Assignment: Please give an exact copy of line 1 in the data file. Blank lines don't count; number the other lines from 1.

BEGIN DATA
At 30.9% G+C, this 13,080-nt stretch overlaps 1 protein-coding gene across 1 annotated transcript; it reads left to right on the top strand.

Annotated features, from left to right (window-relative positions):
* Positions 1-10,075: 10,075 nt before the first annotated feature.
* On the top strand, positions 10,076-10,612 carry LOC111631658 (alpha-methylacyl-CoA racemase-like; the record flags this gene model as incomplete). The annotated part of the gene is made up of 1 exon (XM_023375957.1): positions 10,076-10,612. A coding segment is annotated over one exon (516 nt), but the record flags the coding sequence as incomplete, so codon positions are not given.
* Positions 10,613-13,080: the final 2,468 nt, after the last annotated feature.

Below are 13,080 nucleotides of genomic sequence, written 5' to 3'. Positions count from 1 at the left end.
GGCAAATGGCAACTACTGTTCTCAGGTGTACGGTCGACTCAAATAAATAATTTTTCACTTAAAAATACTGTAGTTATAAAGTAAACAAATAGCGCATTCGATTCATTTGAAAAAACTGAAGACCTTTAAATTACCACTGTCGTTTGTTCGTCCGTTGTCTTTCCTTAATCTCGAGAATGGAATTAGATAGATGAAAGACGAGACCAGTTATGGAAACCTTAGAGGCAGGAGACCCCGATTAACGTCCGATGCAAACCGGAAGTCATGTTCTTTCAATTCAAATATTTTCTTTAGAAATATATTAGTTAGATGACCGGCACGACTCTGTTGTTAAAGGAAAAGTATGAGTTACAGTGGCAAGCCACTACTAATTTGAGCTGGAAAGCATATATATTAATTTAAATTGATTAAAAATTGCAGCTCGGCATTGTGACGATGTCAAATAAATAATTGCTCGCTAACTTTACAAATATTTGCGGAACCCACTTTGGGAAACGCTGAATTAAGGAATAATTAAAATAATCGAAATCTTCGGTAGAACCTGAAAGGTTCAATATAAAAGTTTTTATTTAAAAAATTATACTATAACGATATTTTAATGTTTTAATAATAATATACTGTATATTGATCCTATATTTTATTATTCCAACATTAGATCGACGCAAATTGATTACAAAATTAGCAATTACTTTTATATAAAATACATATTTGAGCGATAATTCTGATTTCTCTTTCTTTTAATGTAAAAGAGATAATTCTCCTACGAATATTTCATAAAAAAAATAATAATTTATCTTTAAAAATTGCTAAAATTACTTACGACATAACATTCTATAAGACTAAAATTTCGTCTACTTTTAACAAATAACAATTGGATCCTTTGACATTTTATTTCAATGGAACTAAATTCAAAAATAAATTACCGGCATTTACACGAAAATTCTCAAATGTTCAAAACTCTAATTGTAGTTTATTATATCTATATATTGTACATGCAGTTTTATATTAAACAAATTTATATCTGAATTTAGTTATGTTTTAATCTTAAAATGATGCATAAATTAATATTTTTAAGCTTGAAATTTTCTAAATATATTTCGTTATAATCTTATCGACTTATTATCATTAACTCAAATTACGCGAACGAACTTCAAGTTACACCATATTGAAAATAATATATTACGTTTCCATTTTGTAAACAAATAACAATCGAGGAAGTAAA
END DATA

At 30.9% G+C, this 13,080-nt stretch overlaps 1 protein-coding gene across 1 annotated transcript; it reads left to right on the top strand.